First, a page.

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21 December 2017
The European Commission recently presented its guidance on standard-essential patent (SEP) licensing.(1) This is a particularly sensitive issue, as a clear SEP licensing regime is widely regarded to be essential for the functioning and development of the Internet of Things, which is a priority area for the European Union. In the development of the Internet of Things, a variety of different companies will need access to SEP-protected technologies (eg, WiFi and long-term evolution technology standards and 5G technology once adopted). While IT companies already have experience in SEP licensing, with the evolution of the Internet of Things more and more companies (eg, household appliance and automobile manufacturers) will also need access for the development of products.
So far, regulators and antitrust authorities have dealt with the question of the availability of injunctions for SEP holders and the interpretation of fair reasonable and non-discriminatory (FRAND) SEP holders' obligation to license SEPs on the basis of fair, reasonable and non-discriminatory terms. The European Commission's decisions in the abuse of dominance cases against Samsung and Motorola in 2014 and the European Court of Justice judgment in Huawei v ZTE in 2015 clarified the limits of SEP holders' rights to seek injunctions against implementers under EU competition law. However, these cases left a number of important issues unresolved, including what constitutes an offer on FRAND terms and how FRAND should be determined.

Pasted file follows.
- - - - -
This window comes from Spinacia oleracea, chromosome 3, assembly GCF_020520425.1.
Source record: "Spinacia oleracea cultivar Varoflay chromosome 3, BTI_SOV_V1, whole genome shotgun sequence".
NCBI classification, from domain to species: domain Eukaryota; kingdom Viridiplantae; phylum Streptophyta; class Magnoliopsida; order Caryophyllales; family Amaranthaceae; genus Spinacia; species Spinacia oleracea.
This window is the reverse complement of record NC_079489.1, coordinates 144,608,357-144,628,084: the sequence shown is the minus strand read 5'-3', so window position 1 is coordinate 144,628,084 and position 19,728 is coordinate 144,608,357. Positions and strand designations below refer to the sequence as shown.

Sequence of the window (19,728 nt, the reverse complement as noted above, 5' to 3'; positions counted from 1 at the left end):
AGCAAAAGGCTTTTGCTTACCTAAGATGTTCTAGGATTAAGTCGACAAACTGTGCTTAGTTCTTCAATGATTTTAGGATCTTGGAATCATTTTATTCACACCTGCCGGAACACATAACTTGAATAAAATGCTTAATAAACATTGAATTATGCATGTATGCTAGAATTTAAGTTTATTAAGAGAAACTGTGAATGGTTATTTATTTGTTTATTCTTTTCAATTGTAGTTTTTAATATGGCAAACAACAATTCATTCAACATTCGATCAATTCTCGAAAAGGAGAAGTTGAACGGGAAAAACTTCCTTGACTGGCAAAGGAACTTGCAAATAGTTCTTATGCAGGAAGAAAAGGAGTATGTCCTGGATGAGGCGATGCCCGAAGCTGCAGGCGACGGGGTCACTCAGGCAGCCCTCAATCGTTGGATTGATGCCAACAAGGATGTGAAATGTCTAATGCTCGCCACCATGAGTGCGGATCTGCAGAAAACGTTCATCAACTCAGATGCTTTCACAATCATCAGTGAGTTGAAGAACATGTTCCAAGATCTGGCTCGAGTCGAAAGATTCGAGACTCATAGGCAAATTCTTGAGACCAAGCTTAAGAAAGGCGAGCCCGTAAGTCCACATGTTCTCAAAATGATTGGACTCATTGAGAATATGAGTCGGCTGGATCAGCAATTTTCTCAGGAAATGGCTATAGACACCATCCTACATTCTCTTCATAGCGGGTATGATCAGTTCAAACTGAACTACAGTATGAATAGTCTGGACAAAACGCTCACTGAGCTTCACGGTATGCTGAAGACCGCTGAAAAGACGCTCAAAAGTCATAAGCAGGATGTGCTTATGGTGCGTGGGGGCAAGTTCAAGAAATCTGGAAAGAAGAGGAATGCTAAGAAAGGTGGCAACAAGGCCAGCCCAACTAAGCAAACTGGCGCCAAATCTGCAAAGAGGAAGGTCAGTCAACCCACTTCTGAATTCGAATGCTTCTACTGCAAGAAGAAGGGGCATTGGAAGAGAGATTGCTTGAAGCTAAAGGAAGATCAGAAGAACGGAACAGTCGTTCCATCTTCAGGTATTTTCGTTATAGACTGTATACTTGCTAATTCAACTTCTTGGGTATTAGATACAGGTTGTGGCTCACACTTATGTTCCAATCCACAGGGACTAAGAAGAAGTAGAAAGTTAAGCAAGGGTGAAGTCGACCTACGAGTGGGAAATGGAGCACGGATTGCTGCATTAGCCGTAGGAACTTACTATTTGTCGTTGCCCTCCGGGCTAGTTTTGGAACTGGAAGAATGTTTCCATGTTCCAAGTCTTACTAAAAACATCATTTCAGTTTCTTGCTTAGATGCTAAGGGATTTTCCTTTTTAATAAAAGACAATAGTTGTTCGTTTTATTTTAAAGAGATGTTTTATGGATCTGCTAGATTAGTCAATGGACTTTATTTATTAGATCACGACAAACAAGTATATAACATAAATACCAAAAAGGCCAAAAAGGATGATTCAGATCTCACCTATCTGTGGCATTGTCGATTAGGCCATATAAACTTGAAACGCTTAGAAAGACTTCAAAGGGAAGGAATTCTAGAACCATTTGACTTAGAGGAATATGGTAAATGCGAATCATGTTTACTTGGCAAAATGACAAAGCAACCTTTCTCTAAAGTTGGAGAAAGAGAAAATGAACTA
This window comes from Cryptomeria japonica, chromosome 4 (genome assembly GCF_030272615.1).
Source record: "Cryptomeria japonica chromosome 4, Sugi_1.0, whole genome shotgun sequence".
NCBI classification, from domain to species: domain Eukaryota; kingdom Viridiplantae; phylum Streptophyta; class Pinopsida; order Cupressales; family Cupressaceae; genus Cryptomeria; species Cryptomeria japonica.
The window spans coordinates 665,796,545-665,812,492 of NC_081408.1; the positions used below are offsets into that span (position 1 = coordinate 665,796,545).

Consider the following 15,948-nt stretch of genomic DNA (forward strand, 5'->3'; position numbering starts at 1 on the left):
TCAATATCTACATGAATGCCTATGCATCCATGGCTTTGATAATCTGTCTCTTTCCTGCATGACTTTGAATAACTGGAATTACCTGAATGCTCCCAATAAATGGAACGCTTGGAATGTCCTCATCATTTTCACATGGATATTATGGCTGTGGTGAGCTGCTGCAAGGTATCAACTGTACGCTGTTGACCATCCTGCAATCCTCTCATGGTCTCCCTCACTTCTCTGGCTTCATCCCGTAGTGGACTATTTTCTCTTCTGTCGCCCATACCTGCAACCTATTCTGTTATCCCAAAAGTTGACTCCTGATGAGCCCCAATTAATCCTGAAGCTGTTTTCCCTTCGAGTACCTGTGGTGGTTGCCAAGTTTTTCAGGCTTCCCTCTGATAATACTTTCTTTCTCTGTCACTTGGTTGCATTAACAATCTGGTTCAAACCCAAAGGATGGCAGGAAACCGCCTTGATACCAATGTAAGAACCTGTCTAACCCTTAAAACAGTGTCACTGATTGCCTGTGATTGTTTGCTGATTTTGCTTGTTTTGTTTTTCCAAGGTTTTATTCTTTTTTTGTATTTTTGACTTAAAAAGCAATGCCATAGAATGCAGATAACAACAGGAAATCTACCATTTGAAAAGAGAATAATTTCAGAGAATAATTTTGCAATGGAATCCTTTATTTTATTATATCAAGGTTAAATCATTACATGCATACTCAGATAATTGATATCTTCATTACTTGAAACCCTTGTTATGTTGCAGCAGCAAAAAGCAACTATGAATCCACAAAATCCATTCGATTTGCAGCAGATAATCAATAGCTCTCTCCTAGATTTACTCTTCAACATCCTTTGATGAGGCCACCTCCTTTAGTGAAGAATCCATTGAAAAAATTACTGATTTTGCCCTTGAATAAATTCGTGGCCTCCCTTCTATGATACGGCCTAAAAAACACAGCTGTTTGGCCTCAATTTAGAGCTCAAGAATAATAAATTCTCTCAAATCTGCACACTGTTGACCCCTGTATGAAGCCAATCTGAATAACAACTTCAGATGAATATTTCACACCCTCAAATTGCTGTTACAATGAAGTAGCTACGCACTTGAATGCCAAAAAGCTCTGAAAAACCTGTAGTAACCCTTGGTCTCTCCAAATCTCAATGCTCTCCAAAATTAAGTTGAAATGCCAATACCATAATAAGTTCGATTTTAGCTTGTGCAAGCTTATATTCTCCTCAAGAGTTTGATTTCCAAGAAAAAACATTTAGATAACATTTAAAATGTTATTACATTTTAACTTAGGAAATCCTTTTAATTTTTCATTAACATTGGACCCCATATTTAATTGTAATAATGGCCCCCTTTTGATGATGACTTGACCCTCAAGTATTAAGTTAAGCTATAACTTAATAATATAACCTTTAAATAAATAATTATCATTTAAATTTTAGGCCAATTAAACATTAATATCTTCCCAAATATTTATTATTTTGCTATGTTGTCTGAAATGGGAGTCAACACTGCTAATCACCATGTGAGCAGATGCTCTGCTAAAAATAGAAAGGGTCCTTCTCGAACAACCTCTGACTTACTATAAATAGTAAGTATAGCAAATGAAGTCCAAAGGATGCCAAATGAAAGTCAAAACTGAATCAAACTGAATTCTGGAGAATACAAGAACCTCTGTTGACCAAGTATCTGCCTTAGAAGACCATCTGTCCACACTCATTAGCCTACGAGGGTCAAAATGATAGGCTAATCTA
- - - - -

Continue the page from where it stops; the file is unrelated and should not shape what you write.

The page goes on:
The new battleground on which the European Commission was expected to provide clarity, relates to the determination of:
In its guidance, the European Commission decided to adopt a neutral stance and did not explore any of the above issues. The guidance covered the following key points with regard to licensing:
However, further intervention is not excluded – the European Commission will continue to monitor developments and assess whether further measures will be required to ensure a balanced framework for the licensing of SEPs.
The guidance covered the following key points with regard to enforcement:
"The proportionality assessment needs to be done carefully on a case-by-case basis. The Commission feels that considerations need to be given to the relative relevance of the disputed technology for the application in question and the potential spill-over effects of an injunction on third parties."
In its guidance the European Commission has pledged to:
For further information on this topic please contact Aliki Benmayor at Baker McKenzie by telephone (+32 2 639 36 11) or email (firstname.lastname@example.org). The Baker McKenzie website can be accessed at www.bakermckenzie.com.
(1) Communication from the European Commission to the European Parliament, the Council and the European Economic and Social Committee (COM 712 final, November 29 2017), "Setting out the EU approach to Standard Essential Patents".
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